RATIONALE: Asenapine is a novel psychopharmacologic agent being developed for the treatment of schizophrenia and bipolar disorder.
MATERIALS AND METHODS: The present study was undertaken to investigate the effects of asenapine using animal models predictive of antipsychotic efficacy (conditioned avoidance response [CAR]) and extrapyramidal side effects (EPS; catalepsy). In parallel, the effects of asenapine on regional dopamine output using in vivo microdialysis in freely moving rats, dopamine output in the core and shell subregions of nucleus accumbens (NAc) using in vivo voltammetry in anesthetized rats, and N-methyl-D: -aspartate (NMDA)-induced currents in pyramidal neurons of the medial prefrontal cortex (mPFC) using the electrophysiological technique intracellular recording in vitro were assessed.
RESULTS: Asenapine (0.05-0.2 mg/kg, subcutaneous [s.c.]) induced a dose-dependent suppression of CAR (no escape failures recorded) and did not induce catalepsy. Asenapine (0.05-0.2 mg/kg, s.c.) increased dopamine efflux in both the mPFC and the NAc. Low-dose asenapine (0.01 mg/kg, intravenous [i.v.]) increased dopamine efflux preferentially in the shell compared to the core of NAc, whereas at a higher dose (0.05 mg/kg, i.v.), the difference disappeared. Finally, like clozapine (100 nM), but at a considerably lower concentration (5 nM), asenapine significantly potentiated the NMDA-induced responses in pyramidal cells of the mPFC.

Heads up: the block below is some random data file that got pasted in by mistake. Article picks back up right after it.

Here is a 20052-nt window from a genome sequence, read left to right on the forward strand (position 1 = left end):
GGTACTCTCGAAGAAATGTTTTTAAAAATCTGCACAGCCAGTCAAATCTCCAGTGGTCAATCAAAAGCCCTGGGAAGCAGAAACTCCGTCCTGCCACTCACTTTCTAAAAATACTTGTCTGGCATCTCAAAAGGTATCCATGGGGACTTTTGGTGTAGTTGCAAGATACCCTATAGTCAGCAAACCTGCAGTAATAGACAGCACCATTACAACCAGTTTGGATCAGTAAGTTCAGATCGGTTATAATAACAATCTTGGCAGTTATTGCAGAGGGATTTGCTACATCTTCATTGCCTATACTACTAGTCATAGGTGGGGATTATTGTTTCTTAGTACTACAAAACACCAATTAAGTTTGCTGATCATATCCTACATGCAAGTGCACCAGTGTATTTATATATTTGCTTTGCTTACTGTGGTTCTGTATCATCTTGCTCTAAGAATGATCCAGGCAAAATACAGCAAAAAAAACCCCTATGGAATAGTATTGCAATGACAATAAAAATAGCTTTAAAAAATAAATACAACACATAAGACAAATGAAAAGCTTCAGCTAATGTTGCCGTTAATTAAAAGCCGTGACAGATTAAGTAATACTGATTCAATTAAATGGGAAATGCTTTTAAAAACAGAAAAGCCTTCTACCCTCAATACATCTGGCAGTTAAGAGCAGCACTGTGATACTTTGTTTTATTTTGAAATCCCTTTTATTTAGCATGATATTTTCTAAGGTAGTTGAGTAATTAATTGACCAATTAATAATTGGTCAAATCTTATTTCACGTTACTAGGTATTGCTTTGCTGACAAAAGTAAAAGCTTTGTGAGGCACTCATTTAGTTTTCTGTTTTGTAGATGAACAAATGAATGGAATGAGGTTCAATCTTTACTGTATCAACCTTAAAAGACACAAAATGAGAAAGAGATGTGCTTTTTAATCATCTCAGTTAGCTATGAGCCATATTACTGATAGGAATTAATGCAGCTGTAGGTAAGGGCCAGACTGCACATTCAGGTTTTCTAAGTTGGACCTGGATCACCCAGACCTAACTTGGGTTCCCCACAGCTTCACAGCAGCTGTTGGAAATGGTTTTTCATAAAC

CONCLUSIONS: These preclinical data suggest that asenapine may exhibit highly potent antipsychotic activity with very low EPS liability. Its ability to increase both dopaminergic and glutamatergic activity in rat mPFC suggests that asenapine may possess an advantageous effect not only on positive symptoms in patients with schizophrenia, but also on negative and cognitive symptoms.
2008. Vol. 196, no 3